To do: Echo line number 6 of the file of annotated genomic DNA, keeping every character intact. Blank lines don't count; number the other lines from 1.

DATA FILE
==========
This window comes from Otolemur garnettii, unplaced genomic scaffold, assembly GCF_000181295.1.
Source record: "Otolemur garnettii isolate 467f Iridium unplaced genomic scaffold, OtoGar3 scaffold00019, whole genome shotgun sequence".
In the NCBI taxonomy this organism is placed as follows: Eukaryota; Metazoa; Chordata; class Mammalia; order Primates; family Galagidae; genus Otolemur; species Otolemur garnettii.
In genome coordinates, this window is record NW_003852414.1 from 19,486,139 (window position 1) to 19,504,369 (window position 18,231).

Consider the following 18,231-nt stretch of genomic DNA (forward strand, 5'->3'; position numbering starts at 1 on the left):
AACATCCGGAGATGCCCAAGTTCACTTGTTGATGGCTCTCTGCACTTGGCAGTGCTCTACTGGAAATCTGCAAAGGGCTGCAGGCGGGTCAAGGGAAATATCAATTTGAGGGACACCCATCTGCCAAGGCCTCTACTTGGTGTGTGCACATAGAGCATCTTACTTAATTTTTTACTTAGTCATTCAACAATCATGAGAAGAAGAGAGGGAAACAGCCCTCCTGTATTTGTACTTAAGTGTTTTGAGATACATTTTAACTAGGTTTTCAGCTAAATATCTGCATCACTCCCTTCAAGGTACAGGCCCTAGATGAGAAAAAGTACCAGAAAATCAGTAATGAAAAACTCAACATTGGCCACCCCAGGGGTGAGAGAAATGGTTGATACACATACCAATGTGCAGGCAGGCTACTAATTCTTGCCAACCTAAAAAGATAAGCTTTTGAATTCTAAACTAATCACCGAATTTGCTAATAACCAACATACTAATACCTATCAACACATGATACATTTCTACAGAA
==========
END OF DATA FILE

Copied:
AACATCCGGAGATGCCCAAGTTCACTTGTTGATGGCTCTCTGCACTTGGCAGTGCTCTACTGGAAATCTGCAAAGGGCTGCAGGCGGGTCAAGGGAAATATCAATTTGAGGGACACCCATCTGCCAAGGCCTCTACTTGGTGTGTGCACATAGAGCATCTTACTTAATTTTTTACTTAGTCATTCAACAATCATGAGAAGAAGAGAGGGAAACAGCCCTCCTGTATTTGTACTTAAGTGTTTTGAGATACATTTTAACTAGGTTTTCAGCTAAATATCTGCATCACTCCCTTCAAGGTACAGGCCCTAGATGAGAAAAAGTACCAGAAAATCAGTAATGAAAAACTCAACATTGGCCACCCCAGGGGTGAGAGAAATGGTTGATACACATACCAATGTGCAGGCAGGCTACTAATTCTTGCCAACCTAAAAAGATAAGCTTTTGAATTCTAAACTAATCACCGAATTTGCTAATAACCAACATACTAATACCTATCAACACATGATACATTTCTACAGAA